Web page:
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Blind Tasting the Rhone

I currently have a lot of samples stacked up for tasting, and most of the bottles hail from the Rhône Valley, although Austria, Portugal and New Zealand are all represented.

When I have a large backlog of samples like this it is always tempting to open a dozen or more and just taste through them, especially when I have a busy period coming up (Bordeaux 2011 – my trip next week, plus all the writing up that will be required immediately on my return). But I resent doing this, because this turns an opportunity for a more thorough examination of the wine, taking my time over it, taking a second pour as required, into nothing better than a slurp’n'spit tasting. What’s the point of a busy winemaker in the Douro or Kamptal sending me a pile of bottles if that’s all I’m going to do?

What I’ve been doing instead is comparing and contrasting, blind tasting two bottles at a time, so that I get something out of the bottles (some useful palate education), but they get something out of me (some focused time). And because my family have been joining in the tasting and assessments (and I’m blown away by the tasting ability of all my three offspring, but my daughter especially – she wipes the floor with her two brothers) I’ve tried to pick out some easy contrasts. Here are the most recent two:

A 2010 Côte-Rôtie vs. 2010 Châteauneuf du Pape (both barrel samples)
This was meant to be easy, and it was. The only possible confusion might have come from the very primary nature of the fruit in both wines, but as both seemed true to (a) the varieties involved and (b) the climate the differentiation didn’t challenge anybody. My three teenagers don’t know their Rôtie from their Pape (yet) but once I gave some hints at which flavours (there was a classically sweet, brown-sugar crumble edge to the Syrah blackberry vs. the roasted-cherry Grenache) and texture (much more viscous in the warmer climate wine) then the wines were identified.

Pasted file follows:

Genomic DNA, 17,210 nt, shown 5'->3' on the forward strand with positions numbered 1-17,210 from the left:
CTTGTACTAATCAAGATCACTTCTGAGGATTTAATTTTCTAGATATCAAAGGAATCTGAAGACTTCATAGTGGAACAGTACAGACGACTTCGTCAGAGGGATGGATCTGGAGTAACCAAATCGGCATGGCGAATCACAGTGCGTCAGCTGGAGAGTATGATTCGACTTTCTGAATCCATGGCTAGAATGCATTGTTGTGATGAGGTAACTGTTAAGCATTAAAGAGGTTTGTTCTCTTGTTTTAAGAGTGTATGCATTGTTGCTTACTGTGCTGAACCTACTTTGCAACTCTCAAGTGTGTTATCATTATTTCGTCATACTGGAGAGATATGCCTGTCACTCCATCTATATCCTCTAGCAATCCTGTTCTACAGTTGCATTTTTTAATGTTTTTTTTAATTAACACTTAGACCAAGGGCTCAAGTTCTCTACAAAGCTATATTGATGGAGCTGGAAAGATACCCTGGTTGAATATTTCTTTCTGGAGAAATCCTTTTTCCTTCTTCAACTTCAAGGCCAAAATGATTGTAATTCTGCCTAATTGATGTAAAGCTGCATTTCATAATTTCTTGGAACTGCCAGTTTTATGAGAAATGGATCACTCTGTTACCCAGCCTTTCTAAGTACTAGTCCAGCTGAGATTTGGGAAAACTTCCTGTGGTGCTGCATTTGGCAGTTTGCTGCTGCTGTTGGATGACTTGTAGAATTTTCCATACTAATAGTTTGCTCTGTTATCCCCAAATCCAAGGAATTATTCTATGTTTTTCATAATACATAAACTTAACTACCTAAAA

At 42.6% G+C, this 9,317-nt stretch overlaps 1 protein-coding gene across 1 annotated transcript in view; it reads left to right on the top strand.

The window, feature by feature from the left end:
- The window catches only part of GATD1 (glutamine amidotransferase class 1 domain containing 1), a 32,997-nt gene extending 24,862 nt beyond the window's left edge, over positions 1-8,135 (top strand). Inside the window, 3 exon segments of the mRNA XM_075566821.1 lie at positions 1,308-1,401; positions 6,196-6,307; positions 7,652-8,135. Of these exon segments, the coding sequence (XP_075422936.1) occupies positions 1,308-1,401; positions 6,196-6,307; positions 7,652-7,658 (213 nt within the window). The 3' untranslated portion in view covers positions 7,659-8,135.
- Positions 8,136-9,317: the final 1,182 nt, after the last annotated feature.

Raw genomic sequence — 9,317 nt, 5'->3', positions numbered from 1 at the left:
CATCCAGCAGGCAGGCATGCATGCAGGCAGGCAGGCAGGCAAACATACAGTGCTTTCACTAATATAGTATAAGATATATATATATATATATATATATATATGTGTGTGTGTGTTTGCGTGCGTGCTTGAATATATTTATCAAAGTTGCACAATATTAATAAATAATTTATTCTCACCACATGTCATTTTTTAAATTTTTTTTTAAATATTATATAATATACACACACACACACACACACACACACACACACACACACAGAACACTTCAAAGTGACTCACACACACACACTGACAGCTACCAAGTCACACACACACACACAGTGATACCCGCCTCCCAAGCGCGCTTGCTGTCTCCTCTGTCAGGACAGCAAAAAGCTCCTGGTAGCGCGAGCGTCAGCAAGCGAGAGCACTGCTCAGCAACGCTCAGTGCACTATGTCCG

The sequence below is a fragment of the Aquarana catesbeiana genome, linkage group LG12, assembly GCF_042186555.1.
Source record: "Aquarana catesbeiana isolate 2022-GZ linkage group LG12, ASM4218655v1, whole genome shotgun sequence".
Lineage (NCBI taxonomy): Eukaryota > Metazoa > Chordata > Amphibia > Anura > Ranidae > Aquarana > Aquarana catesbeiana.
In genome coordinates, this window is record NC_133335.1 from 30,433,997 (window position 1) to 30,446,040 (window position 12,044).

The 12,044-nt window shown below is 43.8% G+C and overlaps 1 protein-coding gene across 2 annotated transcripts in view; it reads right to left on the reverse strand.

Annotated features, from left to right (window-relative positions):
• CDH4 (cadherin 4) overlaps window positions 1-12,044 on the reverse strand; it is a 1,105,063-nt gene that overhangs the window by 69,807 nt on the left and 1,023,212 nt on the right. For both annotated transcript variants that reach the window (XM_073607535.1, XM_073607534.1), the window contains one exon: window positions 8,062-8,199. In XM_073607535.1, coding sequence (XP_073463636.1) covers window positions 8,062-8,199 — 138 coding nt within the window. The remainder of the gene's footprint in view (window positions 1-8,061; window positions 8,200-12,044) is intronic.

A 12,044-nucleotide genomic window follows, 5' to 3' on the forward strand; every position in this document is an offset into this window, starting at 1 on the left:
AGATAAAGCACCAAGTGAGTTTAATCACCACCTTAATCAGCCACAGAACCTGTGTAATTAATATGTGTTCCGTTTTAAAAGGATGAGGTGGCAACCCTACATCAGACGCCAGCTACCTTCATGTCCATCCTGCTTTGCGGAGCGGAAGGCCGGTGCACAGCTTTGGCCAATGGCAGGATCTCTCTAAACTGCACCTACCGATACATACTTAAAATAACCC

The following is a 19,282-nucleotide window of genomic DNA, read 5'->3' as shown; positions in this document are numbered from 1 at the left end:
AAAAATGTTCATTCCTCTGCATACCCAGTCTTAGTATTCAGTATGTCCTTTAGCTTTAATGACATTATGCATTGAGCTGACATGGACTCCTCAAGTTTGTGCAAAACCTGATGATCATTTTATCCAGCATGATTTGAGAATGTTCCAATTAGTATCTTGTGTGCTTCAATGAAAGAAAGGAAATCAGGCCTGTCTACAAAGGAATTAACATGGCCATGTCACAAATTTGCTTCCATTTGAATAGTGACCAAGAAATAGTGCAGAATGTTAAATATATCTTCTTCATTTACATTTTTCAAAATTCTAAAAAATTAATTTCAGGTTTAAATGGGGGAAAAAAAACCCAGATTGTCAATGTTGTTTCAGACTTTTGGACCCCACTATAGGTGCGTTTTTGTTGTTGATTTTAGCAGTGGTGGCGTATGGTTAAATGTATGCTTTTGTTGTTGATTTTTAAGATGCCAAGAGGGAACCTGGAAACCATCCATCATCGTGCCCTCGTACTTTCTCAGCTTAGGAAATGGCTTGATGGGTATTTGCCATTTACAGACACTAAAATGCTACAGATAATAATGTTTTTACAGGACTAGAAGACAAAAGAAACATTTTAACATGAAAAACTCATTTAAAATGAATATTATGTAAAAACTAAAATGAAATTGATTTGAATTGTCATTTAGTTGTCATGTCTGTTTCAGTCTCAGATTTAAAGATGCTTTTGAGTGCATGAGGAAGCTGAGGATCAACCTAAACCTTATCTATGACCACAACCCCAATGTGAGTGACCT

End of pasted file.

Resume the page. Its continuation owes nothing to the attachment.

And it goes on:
A 2010 Condrieu vs. 2010 Châteauneuf du Pape Blanc
Well, here is a pair that demonstrates the humbling effect of blind tasting; I hoped this would be another very easy comparison, but it was not, and indeed I backtracked on my first impressions. The textures were very similar, the acidities low, the aromas and flavours both reticent, at first at least. The Condrieu showed a lick of alcohol that made me think of the south, whereas the Châteauneuf showed a peachy character at first, which made me think of Viognier. But with a little time in the glass the Condrieu opened out to reveal certain aromatic Viognier characteristics, and the Châteauneuf hunkered down into a savage, savoury, rather wild character. I switched around, and got it right. My daughter, of course, once given some hints on Viognier aromas and flavours, spotted it without a hitch.